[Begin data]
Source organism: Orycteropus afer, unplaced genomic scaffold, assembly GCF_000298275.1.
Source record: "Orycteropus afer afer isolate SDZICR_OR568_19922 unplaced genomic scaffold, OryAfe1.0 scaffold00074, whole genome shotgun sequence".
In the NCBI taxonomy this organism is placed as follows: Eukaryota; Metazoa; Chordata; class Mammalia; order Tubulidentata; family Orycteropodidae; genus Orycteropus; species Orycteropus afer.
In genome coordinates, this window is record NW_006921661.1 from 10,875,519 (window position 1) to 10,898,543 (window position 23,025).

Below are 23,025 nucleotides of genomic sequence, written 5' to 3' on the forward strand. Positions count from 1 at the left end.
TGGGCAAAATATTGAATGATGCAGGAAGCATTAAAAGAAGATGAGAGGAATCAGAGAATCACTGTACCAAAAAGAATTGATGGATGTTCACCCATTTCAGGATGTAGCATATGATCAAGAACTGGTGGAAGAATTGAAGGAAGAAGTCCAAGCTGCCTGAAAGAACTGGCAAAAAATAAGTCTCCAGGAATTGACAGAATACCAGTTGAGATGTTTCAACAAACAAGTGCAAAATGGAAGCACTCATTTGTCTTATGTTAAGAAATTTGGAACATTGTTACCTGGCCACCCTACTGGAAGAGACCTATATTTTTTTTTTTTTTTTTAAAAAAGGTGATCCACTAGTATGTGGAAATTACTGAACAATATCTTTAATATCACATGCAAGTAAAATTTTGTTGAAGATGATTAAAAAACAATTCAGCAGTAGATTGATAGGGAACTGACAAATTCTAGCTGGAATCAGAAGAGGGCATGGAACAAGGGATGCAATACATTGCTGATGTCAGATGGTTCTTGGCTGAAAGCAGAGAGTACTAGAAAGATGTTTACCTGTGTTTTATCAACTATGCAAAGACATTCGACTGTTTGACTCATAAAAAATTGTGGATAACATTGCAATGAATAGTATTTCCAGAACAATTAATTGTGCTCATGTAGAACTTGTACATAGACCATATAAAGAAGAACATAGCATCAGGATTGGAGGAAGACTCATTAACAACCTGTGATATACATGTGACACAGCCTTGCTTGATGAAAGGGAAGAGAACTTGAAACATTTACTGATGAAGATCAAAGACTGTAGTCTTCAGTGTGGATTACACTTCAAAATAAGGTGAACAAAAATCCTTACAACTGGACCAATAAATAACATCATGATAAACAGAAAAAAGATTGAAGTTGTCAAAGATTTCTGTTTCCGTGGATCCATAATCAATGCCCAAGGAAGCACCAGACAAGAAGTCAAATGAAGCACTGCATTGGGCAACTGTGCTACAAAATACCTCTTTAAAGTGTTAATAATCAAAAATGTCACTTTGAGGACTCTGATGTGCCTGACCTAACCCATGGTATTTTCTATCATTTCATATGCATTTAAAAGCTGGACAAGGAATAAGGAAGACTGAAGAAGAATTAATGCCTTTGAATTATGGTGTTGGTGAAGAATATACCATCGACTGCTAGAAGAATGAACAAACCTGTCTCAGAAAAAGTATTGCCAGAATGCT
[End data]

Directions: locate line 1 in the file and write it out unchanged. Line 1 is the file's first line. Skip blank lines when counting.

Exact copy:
Source organism: Orycteropus afer, unplaced genomic scaffold, assembly GCF_000298275.1.